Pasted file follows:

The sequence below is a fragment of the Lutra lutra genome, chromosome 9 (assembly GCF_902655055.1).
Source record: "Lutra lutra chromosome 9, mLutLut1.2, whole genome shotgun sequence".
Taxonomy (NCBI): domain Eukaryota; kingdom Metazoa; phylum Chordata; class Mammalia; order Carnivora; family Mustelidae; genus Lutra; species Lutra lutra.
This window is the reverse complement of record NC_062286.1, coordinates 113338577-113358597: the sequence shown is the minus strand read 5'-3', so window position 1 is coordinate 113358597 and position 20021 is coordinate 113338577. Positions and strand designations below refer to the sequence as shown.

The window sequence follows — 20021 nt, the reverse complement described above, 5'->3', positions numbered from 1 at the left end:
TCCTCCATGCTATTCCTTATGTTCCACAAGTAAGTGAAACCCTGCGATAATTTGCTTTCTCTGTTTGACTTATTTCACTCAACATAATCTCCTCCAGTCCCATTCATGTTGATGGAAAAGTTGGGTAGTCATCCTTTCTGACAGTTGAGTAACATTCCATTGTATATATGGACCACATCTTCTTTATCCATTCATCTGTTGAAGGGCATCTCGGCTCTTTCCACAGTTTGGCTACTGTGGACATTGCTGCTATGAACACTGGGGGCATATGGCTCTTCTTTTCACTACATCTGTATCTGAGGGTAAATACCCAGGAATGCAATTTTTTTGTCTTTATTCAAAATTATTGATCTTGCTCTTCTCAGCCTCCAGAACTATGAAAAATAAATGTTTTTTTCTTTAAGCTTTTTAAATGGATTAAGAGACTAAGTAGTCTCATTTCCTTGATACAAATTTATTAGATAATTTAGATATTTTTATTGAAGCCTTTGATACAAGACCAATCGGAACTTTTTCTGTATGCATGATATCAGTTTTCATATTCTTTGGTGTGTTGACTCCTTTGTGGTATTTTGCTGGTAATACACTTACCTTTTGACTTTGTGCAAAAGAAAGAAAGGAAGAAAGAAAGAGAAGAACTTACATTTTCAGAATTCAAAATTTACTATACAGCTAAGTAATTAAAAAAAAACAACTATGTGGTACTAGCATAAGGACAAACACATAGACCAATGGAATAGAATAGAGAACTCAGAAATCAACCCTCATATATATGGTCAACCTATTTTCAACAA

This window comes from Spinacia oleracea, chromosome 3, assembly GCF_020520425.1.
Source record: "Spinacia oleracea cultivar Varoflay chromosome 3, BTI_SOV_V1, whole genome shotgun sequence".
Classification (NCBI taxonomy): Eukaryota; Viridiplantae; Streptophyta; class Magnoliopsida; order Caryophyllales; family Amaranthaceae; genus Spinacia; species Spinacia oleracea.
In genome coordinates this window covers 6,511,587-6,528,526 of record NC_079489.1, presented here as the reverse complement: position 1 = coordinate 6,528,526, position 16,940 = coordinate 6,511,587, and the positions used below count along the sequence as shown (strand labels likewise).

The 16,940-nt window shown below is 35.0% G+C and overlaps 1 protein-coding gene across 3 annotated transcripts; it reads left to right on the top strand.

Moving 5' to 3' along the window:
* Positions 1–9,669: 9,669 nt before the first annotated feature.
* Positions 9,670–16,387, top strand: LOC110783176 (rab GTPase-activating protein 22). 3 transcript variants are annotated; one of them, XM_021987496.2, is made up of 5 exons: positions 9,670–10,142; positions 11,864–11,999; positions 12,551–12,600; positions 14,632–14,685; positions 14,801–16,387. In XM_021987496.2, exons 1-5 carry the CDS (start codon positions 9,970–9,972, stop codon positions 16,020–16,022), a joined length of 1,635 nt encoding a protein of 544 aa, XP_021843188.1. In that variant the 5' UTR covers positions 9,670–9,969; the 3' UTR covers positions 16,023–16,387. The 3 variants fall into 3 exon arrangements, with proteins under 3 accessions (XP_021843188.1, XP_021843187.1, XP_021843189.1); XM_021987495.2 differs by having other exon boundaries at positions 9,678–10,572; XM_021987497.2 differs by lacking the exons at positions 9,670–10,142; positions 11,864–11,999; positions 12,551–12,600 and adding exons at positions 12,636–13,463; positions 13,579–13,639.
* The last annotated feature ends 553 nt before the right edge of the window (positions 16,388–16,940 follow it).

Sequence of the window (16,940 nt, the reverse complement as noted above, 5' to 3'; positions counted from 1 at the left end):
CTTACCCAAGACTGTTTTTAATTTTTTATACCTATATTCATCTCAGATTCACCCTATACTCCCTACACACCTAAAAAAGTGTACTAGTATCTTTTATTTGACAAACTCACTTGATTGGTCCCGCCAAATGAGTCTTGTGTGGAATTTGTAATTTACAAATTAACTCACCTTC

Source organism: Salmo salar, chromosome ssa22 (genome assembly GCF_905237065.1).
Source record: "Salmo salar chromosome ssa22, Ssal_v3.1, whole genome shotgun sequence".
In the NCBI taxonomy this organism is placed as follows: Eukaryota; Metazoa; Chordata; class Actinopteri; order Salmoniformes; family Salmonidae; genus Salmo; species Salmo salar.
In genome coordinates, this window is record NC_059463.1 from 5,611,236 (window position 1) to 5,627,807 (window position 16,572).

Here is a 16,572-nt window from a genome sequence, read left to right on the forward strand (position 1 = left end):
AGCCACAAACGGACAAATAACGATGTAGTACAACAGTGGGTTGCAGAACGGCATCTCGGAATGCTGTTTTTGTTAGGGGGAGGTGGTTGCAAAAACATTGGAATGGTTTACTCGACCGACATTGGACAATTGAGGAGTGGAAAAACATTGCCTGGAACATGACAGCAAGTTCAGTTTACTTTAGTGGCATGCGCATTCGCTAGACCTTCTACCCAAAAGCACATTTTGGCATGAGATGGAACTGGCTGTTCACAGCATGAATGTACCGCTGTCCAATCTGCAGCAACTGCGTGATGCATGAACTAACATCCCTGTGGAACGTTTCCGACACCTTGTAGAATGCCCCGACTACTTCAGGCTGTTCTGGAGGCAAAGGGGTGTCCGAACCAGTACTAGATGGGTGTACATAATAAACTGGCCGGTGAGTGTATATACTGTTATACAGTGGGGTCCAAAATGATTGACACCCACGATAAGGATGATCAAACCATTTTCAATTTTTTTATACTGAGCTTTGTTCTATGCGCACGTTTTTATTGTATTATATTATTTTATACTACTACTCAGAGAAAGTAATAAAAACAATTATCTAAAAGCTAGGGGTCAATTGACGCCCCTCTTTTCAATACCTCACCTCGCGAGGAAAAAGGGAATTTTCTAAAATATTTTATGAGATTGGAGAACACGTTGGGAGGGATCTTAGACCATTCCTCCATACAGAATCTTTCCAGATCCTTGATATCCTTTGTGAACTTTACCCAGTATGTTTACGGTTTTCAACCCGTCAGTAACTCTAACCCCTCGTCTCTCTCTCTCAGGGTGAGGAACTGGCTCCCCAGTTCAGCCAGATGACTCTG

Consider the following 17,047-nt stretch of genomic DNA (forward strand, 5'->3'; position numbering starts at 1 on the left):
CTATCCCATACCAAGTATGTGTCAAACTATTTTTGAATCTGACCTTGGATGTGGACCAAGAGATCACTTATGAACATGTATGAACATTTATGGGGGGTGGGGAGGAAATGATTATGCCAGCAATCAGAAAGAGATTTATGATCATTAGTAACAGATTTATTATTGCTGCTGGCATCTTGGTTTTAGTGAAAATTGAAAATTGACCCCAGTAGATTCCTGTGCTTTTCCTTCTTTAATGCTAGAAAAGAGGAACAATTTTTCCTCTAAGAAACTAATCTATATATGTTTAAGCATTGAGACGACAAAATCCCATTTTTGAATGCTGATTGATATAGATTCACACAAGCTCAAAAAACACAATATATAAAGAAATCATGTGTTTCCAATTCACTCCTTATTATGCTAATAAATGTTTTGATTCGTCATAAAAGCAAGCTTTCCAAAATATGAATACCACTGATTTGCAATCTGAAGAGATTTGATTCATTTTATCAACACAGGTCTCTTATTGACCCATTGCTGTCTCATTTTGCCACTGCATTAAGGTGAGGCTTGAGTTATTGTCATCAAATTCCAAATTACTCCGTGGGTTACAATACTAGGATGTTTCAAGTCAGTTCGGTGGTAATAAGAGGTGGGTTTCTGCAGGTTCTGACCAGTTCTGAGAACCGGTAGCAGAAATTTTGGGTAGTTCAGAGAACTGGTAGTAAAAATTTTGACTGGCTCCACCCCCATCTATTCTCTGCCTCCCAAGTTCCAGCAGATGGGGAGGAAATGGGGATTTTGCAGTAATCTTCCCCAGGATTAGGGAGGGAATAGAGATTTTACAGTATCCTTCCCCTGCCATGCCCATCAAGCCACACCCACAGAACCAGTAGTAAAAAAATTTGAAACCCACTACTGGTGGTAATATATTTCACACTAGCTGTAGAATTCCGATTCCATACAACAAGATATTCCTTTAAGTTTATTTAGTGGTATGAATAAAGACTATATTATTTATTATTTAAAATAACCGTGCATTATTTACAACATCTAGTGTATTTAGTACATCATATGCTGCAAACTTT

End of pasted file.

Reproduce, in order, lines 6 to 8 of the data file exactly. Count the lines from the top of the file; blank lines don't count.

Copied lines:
TCCTCCATGCTATTCCTTATGTTCCACAAGTAAGTGAAACCCTGCGATAATTTGCTTTCTCTGTTTGACTTATTTCACTCAACATAATCTCCTCCAGTCCCATTCATGTTGATGGAAAAGTTGGGTAGTCATCCTTTCTGACAGTTGAGTAACATTCCATTGTATATATGGACCACATCTTCTTTATCCATTCATCTGTTGAAGGGCATCTCGGCTCTTTCCACAGTTTGGCTACTGTGGACATTGCTGCTATGAACACTGGGGGCATATGGCTCTTCTTTTCACTACATCTGTATCTGAGGGTAAATACCCAGGAATGCAATTTTTTTGTCTTTATTCAAAATTATTGATCTTGCTCTTCTCAGCCTCCAGAACTATGAAAAATAAATGTTTTTTTCTTTAAGCTTTTTAAATGGATTAAGAGACTAAGTAGTCTCATTTCCTTGATACAAATTTATTAGATAATTTAGATATTTTTATTGAAGCCTTTGATACAAGACCAATCGGAACTTTTTCTGTATGCATGATATCAGTTTTCATATTCTTTGGTGTGTTGACTCCTTTGTGGTATTTTGCTGGTAATACACTTACCTTTTGACTTTGTGCAAAAGAAAGAAAGGAAGAAAGAAAGAGAAGAACTTACATTTTCAGAATTCAAAATTTACTATACAGCTAAGTAATTAAAAAAAAACAACTATGTGGTACTAGCATAAGGACAAACACATAGACCAATGGAATAGAATAGAGAACTCAGAAATCAACCCTCATATATATGGTCAACCTATTTTCAACAA

This window comes from Spinacia oleracea, chromosome 3, assembly GCF_020520425.1.
Source record: "Spinacia oleracea cultivar Varoflay chromosome 3, BTI_SOV_V1, whole genome shotgun sequence".